Into Thin Air A Personal Account of the Mt Everest Disaster Summary Æ 5

Jon Krakauer ✓ 5 characters

Into Thin Air A Personal Account of the Mt Everest Disaster Summary Æ 5 À A bank of clouds was assembling on the not so distant horizon but journalist mountaineer Jon Krakauer standing on the summit of Mt Everest saw nothing that suggested that a murderous storm was bearing down He was wrong The storm which clLuding Krakauer's in guilt ridden disarray would also provide the impetus for Into Thin Air Krakauer's epic account of the May 1996 disast. This is not a review I don’t feel like writing a review for this book but I feel like I should at least say something about it because I did enjoy it I mean it did make me utter “Jesus Christ” out loud than one time and I don’t often talk to myself while I am reading a bookI almost want to post a picture of a LOLcat with a caption that says “This buk wuz gud” but I don’t have oneSoThese are a few things I learned from reading this book1 If a person decides to climb Everest they are likely to encounter dead bodies along the route up to the summit2 Lobuje which is on the way to Everest Base Camp is a place that overflows with human excrement While Krakauer was there in 1996 he wrote Huge stinking piles of human feces lay everywhere; it was impossible not to walk in it Lovely Insert “Want to get away from it all” commercial here3 Without the assistance of Sherpas it is unlikely that climbers would be able to reach the summit at all Besides schlepping tons of your crap they also know the way and they place climbing ropes and in some instances repair ladders so people will be able to ascend the trickier places The place would also be a lot dirtier without them because they are partially responsible for removing some of the trash that Everest has accumulated over the years One camp reported having around a thousand empty canisters of supplemental oxygen as I said below in a review comment so I might as well stick it in here too4 In 1996 it cost 65000 to be a client on a guided tour climbing Everest5 It is very easy to develop high altitude sicknesses andor hallucinations as a climber gets closer to the summit In fact the every manwoman for himherself attitude that people had whether or not they had to have it in order to survive was than a little disturbing On this particular excursion two climbers got stuck on the mountain during a storm They spent the night at 28000 feet without shelter or supplemental oxygen and were believed to be dead The guide sent to look for them the next day found them barely breathing after chipping off three inches of ice from their faces Believing that they were beyond help he left them there One of the climbers my personal hero woke up from his coma hours later and was lucid enough to get himself back down to one of the camps Sure he lost half an arm his nose and all of the digits on his other hand to frostbite but he's still aliveOh and sure the events that happened on Mt Everest in 1996 were tragic but I do think the people who climb it know what they are risking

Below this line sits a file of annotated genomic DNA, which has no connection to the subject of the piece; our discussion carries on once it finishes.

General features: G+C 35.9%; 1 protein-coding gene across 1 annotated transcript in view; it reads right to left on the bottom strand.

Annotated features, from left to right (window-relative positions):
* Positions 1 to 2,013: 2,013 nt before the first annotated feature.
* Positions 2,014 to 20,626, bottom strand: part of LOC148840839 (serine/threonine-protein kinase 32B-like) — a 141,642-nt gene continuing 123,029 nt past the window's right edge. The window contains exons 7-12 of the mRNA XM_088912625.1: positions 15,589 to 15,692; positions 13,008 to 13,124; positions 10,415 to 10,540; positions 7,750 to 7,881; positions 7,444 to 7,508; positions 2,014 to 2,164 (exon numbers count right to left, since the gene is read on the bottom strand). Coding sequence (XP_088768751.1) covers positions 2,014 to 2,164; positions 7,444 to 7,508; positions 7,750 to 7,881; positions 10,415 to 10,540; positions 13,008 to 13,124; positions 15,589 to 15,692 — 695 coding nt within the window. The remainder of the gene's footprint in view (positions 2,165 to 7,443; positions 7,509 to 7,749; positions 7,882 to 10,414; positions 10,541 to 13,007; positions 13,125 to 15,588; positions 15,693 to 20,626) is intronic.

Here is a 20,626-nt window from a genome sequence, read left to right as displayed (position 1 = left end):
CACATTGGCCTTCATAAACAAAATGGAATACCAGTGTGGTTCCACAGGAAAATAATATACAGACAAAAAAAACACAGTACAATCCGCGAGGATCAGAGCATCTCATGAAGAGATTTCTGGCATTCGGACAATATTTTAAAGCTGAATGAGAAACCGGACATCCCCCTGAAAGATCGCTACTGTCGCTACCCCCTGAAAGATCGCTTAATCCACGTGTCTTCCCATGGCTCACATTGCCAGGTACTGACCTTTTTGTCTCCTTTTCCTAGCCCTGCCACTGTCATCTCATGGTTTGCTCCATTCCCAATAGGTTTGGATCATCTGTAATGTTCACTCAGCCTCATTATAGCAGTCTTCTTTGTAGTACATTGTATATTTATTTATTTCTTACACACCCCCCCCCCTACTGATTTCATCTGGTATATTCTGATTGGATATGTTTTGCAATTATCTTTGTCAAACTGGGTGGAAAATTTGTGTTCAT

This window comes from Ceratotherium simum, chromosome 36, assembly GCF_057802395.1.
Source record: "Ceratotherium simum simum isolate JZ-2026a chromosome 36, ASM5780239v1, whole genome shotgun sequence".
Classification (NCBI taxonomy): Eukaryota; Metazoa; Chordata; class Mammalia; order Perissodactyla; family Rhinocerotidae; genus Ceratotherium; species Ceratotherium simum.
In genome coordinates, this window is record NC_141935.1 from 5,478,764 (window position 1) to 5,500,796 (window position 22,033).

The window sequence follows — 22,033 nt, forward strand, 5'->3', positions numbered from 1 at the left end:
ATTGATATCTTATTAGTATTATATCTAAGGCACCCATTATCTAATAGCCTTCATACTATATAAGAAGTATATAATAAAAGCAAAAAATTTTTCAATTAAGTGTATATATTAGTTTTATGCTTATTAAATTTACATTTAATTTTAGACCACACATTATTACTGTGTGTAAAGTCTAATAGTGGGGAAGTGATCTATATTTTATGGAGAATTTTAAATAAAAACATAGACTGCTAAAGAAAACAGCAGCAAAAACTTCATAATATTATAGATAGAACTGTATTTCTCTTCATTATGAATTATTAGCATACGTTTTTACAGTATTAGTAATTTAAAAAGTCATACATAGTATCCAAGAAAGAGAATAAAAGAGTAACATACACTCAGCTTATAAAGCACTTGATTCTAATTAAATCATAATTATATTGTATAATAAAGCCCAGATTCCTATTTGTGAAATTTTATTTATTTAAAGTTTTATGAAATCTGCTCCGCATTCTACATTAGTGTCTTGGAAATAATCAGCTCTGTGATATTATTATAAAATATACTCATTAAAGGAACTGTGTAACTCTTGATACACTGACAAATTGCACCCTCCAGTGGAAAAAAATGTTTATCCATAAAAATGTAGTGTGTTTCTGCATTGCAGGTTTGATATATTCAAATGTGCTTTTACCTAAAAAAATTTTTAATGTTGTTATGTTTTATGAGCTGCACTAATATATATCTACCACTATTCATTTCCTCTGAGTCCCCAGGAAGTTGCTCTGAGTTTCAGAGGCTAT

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A bank of clouds was assembling on the not so distant horizon but journalist mountaineer Jon Krakauer standing on the summit of Mt Everest. i havent left my house in 37 days and i think its finally getting to me because after reading this i immediately thought ‘climbing everest sounds like fun’ its official ive gone insanei feel beyond guilty for finding so much fascination with what was the most horrific moment in krakauers life i am a terrible human but i honestly couldnt put this down there is just something about krakauers writing that makes me think his grocery lists are eually alluring and knowing how personal this was for him made this book that much captivating for me i loved how this is formatted the way the facts are presented and how coherent the timeline and his commentary is just everything about this invites the reader in in such an informative and also highly emotionally way i truly cant imagine what i would have done or how i would currently feel if i was in his shoes but i am so grateful that he felt the desire to share and document this story so tragic and yet so fascinating ↠ 45 stars